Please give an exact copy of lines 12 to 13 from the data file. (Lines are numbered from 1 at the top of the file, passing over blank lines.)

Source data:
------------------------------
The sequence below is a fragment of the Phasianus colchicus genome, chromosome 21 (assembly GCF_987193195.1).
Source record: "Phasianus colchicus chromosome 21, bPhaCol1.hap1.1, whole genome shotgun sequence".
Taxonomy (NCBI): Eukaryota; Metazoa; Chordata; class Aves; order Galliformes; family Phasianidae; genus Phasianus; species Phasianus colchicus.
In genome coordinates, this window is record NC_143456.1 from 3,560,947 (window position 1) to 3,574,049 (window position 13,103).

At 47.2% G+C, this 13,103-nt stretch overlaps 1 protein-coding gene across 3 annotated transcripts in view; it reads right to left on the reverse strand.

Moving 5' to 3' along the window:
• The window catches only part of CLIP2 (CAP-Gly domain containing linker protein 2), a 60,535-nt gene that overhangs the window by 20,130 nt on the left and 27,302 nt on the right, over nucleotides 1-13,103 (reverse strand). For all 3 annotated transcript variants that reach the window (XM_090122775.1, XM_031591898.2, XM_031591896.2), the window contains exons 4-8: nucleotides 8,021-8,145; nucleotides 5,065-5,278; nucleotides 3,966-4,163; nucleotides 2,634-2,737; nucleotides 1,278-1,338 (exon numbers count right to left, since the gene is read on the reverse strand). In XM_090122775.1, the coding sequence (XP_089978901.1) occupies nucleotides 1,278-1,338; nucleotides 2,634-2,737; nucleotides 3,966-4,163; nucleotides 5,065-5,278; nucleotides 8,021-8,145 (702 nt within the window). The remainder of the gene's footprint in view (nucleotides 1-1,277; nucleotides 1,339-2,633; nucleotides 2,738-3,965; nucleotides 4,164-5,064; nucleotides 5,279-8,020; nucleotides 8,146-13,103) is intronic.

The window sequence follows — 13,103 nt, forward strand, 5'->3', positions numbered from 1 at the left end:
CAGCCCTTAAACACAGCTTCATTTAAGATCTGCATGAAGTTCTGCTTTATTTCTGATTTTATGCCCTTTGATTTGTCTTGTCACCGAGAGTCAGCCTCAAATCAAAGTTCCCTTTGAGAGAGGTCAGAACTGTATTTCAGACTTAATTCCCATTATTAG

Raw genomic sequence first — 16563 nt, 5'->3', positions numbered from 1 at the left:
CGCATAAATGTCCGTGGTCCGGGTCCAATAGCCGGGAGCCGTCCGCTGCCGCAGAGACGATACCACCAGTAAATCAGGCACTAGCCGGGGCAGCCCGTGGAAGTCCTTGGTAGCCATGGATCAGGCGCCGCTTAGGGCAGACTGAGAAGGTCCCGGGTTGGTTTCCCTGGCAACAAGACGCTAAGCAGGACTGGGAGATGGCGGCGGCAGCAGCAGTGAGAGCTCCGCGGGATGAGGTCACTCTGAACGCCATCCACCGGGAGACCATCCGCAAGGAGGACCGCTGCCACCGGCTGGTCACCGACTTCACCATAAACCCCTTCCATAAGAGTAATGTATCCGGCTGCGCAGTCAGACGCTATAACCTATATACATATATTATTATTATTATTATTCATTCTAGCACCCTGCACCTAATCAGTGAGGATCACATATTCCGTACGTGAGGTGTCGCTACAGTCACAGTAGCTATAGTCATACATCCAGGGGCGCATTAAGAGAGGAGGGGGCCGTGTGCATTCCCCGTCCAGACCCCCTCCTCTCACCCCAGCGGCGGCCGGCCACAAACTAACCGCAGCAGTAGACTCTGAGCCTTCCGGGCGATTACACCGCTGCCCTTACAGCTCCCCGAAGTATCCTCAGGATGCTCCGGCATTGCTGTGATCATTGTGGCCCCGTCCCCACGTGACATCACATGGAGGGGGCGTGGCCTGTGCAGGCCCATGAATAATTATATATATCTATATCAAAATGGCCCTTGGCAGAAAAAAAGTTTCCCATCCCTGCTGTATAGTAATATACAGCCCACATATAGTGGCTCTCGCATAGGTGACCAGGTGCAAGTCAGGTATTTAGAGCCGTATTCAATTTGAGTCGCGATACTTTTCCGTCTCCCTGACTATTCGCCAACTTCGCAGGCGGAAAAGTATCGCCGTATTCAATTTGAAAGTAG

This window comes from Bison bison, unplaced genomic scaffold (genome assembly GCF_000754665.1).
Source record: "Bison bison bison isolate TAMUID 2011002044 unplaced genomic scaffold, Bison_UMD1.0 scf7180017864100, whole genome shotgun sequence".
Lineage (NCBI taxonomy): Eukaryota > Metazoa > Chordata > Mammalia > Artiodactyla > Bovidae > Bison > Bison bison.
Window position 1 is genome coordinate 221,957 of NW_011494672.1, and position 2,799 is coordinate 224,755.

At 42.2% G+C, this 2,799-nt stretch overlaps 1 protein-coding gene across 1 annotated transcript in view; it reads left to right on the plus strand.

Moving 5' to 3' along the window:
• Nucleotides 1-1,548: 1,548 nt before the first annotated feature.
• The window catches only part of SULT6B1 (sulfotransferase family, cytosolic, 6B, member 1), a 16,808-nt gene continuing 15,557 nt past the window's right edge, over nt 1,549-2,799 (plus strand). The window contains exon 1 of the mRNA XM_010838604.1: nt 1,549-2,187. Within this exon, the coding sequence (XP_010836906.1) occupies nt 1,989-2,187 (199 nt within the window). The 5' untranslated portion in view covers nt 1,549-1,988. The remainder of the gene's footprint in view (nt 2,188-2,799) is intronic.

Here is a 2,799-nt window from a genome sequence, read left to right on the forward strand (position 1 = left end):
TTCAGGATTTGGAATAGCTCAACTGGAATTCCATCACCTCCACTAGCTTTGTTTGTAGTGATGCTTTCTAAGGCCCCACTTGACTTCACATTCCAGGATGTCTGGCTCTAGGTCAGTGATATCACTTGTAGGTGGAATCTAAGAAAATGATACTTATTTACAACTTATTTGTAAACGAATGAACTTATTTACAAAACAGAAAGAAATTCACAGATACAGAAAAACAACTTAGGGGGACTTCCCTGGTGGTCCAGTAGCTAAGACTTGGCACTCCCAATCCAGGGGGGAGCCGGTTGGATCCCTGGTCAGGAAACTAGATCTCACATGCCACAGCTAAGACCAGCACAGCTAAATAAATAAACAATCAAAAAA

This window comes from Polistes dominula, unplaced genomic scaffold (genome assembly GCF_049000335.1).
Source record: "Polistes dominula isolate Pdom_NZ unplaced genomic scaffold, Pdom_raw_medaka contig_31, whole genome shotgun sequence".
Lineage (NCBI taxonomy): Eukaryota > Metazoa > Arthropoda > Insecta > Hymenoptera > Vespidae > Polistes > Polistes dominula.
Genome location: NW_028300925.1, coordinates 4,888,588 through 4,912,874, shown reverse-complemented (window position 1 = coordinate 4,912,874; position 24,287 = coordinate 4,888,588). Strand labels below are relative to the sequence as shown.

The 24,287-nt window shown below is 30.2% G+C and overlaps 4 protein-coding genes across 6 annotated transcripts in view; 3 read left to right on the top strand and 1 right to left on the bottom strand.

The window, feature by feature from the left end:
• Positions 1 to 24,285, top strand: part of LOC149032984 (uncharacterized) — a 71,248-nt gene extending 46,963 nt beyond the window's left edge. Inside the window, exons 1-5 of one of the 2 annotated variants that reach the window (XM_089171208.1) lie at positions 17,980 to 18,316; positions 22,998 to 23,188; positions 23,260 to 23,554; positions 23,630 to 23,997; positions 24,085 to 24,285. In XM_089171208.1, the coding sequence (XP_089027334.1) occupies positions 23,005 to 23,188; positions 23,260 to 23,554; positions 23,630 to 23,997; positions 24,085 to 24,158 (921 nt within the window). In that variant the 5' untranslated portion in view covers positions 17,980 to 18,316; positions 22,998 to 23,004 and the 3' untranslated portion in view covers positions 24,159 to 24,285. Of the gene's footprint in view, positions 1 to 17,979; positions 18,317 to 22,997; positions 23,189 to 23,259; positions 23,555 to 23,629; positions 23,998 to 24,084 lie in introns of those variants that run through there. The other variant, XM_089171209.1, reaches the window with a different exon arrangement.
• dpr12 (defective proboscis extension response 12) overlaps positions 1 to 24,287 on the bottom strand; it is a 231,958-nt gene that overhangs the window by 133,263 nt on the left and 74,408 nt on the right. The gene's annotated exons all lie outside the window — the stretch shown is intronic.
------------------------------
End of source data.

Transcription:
This window comes from Bison bison, unplaced genomic scaffold (genome assembly GCF_000754665.1).
Source record: "Bison bison bison isolate TAMUID 2011002044 unplaced genomic scaffold, Bison_UMD1.0 scf7180017864100, whole genome shotgun sequence".